Culturally relevant education is positioned unfavorably because it is not necessarily dependent, nor does it have to be, on the same funding-bases and justifications necessary for the creation of opportunities found in scientific disciplines. Our current narratives of higher education promises to provide very little in the way of challenging a market fundamentalism that, as Giroux (2009) contended, pervades the space once thought “to open dialogue, imagine different futures, foster new connections, and embrace a language of critique that responds to urgent needs to reclaim democratic values, identities, and practices.” The business model of education recycles, sustains, reinforces, and deepens the market’s grip. Worth considering is a Symbolic Exchange of Knowledge that nourishes an imagination and opens opportunities for other ways of knowing that have traditionally been marginalized by the now stuttering capitalist machine.

Questions for consideration:

Is higher education a likely space for the Symbolic Exchange of Knowledge?

Is it more feasible to look to informal and/or alternative arenas for culturally relevant knowledge-exchange?

Can a non-pecuniary dependent model of education exist within capitalist architecture?

If attained, how can it be sustained?


One thought on “Education or edutainment?: Soliciting a Symbolic Exchange of Knowledge by Bryan C. Clift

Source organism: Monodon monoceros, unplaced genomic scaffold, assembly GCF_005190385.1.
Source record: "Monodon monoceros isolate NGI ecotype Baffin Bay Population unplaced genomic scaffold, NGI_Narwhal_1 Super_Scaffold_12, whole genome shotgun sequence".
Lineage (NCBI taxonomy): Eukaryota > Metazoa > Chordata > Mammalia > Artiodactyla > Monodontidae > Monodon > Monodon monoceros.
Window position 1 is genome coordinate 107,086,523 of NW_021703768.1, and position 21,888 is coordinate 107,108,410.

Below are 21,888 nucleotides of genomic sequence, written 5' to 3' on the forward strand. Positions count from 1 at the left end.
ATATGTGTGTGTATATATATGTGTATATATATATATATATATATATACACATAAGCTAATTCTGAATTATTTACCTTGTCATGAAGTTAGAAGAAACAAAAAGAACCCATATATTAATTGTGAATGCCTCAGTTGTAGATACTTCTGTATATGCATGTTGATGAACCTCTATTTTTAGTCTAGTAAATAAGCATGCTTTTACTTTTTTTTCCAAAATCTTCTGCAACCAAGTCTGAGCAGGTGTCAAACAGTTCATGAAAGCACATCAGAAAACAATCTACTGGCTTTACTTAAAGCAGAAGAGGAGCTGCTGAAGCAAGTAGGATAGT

1. Bryan,
    I love this!What a thoughtful exploration of some really worthwhile and well-articulated questions. I love how you’ve brought Baudrillard in here, because I’ve been thinking about your question of higher edu as a space for symbolic exchange without the theoretical grounding you offer so well here. It seems to me that if higher education is an institution, and institutions tend to help us reduce transactional costs in order to channel us down some (perhaps desirable) path, then those institutional processes of higher edu are also likely to act as barriers to our vision and understanding of all that is possible (beyond institutional processes). So I think it is unlikely that the institution of higher education can be a space of symbolic exchange simply because institutions themselves seem to encourage economical thinking – means-ends calculations. However, I think (I hope) that within the institution of higher education there is room for subversion and for grabbing and shaking and strangling (if only in effigy) individualized models of learning (which is more economical, more efficient – as in grading systems, where giving a student an A rather than substantive feedback is easier for the professor, who then doesn’t have to write the feedback, and easier for the student, who can interpret the A as excellence and then doesn’t have to sift through the professor’s substantive feedback (which may include critical feedback and may be less immediately gratifying). Teaching and learning can be subversive practices. I think it starts with teacher-learner-learner-teachers — roles blurred together — in an environment where all see each other as sources of knowledge. And then there are no set facts, fixed truths to be received, but rather a learning experience that is always in the making, a process where meanings are constantly being exchanged.
    I love this post. You’re awesome!!